Is Health Care in the United States a Right or a Privilege?
When the actuarial and practical collide, as in situations such as this, it affords the United States an opportunity to reevaluate the importance it places on a functional health care system similar to those in countries such as Switzerland, Sweden, Norway, Iceland, Australia, Japan and Canada, rather than chasing after that elusive unicorn of a system seemingly within the nation’s sights since 1965. Though Medicare has remained the national health care standard for over 50 years, it nevertheless took 20 years of partisan infighting before its passage. Charting its checkered history includes a presidential assassination and the emergence of a libertarian disguised as the republican national candidate in the 1964 presidential election, before Congress and President Johnson at last made Medicare the law of the health care land.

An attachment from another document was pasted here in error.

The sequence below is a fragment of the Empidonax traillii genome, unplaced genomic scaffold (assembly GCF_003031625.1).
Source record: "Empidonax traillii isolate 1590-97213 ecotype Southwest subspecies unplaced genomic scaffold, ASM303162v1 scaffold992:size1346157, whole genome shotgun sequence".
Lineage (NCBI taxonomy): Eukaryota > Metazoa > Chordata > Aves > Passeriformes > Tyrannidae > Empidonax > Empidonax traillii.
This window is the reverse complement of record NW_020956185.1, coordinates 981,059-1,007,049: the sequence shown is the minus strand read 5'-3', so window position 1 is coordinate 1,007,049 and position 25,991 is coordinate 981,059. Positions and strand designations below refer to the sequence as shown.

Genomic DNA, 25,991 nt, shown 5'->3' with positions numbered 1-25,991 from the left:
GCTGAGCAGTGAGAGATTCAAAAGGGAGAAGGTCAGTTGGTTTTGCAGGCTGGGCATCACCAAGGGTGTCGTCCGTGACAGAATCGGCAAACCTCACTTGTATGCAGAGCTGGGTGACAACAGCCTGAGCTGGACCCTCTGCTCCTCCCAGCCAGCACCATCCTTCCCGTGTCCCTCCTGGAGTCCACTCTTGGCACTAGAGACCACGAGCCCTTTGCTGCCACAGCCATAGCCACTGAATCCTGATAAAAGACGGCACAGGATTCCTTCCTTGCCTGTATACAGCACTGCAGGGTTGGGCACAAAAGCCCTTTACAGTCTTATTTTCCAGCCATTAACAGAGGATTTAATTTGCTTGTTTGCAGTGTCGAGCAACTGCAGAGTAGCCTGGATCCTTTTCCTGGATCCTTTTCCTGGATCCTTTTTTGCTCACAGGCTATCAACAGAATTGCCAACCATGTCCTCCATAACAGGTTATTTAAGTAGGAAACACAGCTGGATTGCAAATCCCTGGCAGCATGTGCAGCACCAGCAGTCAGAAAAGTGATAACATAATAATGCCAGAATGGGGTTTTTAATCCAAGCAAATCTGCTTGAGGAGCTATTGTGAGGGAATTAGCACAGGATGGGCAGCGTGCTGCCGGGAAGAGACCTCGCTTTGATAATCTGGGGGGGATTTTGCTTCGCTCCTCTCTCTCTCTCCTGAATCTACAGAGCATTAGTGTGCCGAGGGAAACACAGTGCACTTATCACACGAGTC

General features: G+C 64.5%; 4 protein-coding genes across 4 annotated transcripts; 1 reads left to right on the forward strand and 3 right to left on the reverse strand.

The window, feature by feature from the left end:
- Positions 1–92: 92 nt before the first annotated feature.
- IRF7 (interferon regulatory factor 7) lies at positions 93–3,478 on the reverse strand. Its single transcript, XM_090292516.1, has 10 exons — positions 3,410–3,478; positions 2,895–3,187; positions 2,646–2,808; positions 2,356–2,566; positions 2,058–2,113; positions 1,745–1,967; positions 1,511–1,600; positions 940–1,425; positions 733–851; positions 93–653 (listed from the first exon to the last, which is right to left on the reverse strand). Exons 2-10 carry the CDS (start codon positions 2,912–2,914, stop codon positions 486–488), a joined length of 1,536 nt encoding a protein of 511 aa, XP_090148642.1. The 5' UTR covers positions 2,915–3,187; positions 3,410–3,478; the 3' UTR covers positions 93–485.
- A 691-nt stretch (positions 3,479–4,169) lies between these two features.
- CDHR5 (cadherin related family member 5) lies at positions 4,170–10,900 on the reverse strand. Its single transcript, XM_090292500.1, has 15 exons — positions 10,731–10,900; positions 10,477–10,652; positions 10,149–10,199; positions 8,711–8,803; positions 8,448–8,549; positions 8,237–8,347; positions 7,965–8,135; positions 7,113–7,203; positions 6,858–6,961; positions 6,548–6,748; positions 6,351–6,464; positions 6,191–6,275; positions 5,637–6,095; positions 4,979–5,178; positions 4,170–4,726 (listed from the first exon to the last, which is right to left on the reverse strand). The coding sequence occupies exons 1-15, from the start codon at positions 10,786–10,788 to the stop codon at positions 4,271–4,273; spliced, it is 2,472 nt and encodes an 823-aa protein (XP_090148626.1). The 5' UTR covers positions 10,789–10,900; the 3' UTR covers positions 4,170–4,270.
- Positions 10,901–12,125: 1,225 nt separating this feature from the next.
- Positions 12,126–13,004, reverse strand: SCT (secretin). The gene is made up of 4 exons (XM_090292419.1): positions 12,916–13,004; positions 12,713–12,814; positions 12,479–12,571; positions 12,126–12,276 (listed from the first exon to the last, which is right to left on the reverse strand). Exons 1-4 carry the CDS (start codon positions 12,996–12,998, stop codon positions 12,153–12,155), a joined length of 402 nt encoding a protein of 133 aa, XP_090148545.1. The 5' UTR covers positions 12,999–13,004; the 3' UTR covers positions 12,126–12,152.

As Medicare has evolved over the past 50 years, so have the expectations of entitlement to health care from the system’s beneficiaries. With each passing year, Medicare becomes more of a right in the minds of Americans 65 years of age and older. To those individuals charged with treating Medicare beneficiaries, the system itself has become a regulatory nightmare, incomprehensible to most, unpredictable to many, and simply unbearable to a growing number of practitioners. That such an expanding disconnect between patient and provider has not completely severed this relationship is part miracle and part EMTALA (the Emergency Medical Treatment and Labor Act). At least with respect to EMTALA, a hospital still symbolizes a place where anyone can receive care when injury or illness strikes. Unfortunately, EMTALA does not guarantee that a hospital will be nearby, nor does it make any representations regarding the level of provision to be found at any given hospital. While discrepancies in quality and care between hospitals continue to increase year after year, at a symbolic level the focal point for health care in the United States still remains the hospital institution itself, even if it is the underlying doctor-patient relationship that has formed the binding agreement both before and after the passage of Medicare.